colon cancer screening
The Preventive Health Issue

A Preventive Colon Cancer Screening Saved My Life

Barbara Klein shares her journey with colon cancer

Meet the Author

Barbara Klein was diagnosed with Stage 1 Colon Cancer after getting a preventive screening. Ever since her surgery five years ago, she has been cancer-free and advocates for regular screenings.

You never think bad things will happen to you. 

About five years ago, I was a 60-year-old caught up in life, driving my school bus and fulfilling my church obligations.

I felt healthy, so I didn’t think about my health. I had no family history of colon cancer or any symptoms, so I ignored the casual recommendations to get screenings because I just didn’t have time for that.

And then, one of my friends, who was 20 years younger than me, was diagnosed with stage 4 colon cancer. She was very open about her fears of not being there to see her two boys get married and have her grandchildren.

It broke my heart. I have a family that needs me, too. It hit me like a ton of bricks. I decided to stop putting off screenings.

Barbara Klein

Photo Courtesy of Barbara Klein / Designed by Don Eschenauer and Jaime Yong

Taking My Health Into My Hands

I asked my primary care doctor at Riverside Medical Group to order me Cologuard. It was advertised as an easy at-home test to check your colon health. There was no prep nor any hassle. 

Admittedly, I assumed this test would come back normal, and I could move on with my life. But I got a call from my doctor saying that the results showed some sort of issue. He assured me that this didn’t mean I had cancer; it just meant that I needed to get a colonoscopy to investigate further. 

Nowadays, the prep for a colonoscopy is easy, and the procedure is painless.

Nowadays, the prep for a colonoscopy is easy, and the procedure is painless. During the procedure, the doctor found two large polyps, which he removed and sent for testing.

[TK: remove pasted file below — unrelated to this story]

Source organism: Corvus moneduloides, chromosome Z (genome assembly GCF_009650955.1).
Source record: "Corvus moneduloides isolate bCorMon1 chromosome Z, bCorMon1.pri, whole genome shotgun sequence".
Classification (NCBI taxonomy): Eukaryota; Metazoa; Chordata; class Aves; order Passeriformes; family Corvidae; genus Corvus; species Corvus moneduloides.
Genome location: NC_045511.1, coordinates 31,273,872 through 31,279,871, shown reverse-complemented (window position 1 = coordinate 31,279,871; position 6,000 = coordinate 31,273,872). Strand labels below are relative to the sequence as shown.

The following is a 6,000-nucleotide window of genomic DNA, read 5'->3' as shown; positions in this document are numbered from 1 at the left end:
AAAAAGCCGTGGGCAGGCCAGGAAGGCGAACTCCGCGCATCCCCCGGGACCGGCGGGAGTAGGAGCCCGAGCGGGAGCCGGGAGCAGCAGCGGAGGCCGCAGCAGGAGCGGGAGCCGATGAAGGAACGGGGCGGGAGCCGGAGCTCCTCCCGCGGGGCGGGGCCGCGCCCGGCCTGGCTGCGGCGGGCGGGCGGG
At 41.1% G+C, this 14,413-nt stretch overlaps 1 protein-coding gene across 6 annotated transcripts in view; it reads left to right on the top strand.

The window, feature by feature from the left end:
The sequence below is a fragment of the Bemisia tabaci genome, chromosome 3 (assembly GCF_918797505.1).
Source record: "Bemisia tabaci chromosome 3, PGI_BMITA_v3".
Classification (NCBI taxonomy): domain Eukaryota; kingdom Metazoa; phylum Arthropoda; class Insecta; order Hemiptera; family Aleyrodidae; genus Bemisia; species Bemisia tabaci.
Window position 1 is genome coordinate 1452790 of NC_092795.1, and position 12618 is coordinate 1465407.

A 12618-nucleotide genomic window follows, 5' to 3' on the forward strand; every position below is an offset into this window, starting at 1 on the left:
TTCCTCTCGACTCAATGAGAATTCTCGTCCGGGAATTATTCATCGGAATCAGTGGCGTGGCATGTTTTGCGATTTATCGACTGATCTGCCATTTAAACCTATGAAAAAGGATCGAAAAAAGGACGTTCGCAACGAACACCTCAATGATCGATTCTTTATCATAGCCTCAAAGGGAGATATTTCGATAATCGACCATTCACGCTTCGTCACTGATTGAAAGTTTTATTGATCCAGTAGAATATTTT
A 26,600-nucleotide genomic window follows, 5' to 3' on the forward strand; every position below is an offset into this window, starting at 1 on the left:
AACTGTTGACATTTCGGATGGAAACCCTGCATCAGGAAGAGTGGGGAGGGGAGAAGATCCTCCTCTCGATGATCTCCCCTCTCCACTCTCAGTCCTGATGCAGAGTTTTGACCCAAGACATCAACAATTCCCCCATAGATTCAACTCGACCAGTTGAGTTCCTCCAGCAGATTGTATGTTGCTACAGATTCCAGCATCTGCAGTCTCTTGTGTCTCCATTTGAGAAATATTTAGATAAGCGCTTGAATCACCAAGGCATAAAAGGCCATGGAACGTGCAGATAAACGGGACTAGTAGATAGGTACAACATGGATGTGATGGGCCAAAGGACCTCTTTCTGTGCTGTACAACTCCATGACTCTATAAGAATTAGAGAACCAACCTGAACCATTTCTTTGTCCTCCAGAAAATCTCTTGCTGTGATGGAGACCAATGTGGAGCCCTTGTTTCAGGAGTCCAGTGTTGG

Due to the size of the polys, my doctor was concerned, but he wanted to wait for the lab results before assuming anything. Waiting for those results was the hardest thing. I was terrified.

I was out to dinner with my husband when I got the news. I heard "stage 1 colon cancer," and I don’t think I heard much else. You hear "cancer" and your mind races or goes numb.

My doctor said that I did have cancer and that my situation would require some surgery. He explained that they could go in and take out a part of my colon and resection it back. He seemed confident, and I was relieved that I didn’t have to do chemotherapy.

The surgery went well. The surgeon went in laparoscopically, making a small incision on my belly button, and removed a portion of my colon along with 30 lymph nodes.

Advocating for Regular Screenings

It’s been about five years since my surgery. I get my regular screenings and tests. Thankfully, everything has been OK.

I look back and thank God for my friend, who was not as lucky as me. She passed away in 2018 after a hard fight. I made so many excuses not to get tested. I didn’t want to inconvenience my family or students, so I didn’t. Moms always put themselves last.

This experience gave me new boundaries. I’m making the time for myself, and I’m not feeling selfish for doing it either. I can prioritize my health without feeling like I deny others.

Screenings help avoid unnecessary fear down the road. Many of us think we are healthy, but we don’t know unless we get regular screenings. 

I’m more aware of my health and what I can do to be the best that I can be because there is no excuse. There's technology out there. The screenings are easy.

I’m 65 now—what if I had waited five more years? My story might be different.

My advice would be to get checked before you have symptoms. Screenings help avoid unnecessary fear down the road. Many of us think we are healthy, but we don’t know unless we get regular screenings.

My cancer was probably growing in me for a long time. Take control of your health now, so you don’t have to wish you did later.

By Barbara Klein
Barbara Klein is a colon cancer survivor and advocate for preventive cancer screenings